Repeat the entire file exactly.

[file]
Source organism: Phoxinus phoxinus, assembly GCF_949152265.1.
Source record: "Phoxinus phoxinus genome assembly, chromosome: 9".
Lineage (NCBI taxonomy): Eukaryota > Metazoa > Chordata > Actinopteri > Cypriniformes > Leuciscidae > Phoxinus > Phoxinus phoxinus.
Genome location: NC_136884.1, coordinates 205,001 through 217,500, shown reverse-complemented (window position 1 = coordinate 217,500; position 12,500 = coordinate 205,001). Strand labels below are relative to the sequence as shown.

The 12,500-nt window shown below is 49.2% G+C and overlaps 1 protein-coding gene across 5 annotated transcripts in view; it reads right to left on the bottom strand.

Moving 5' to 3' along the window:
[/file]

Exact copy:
Source organism: Phoxinus phoxinus, assembly GCF_949152265.1.
Source record: "Phoxinus phoxinus genome assembly, chromosome: 9".
Lineage (NCBI taxonomy): Eukaryota > Metazoa > Chordata > Actinopteri > Cypriniformes > Leuciscidae > Phoxinus > Phoxinus phoxinus.
Genome location: NC_136884.1, coordinates 205,001 through 217,500, shown reverse-complemented (window position 1 = coordinate 217,500; position 12,500 = coordinate 205,001). Strand labels below are relative to the sequence as shown.

The 12,500-nt window shown below is 49.2% G+C and overlaps 1 protein-coding gene across 5 annotated transcripts in view; it reads right to left on the bottom strand.

Moving 5' to 3' along the window: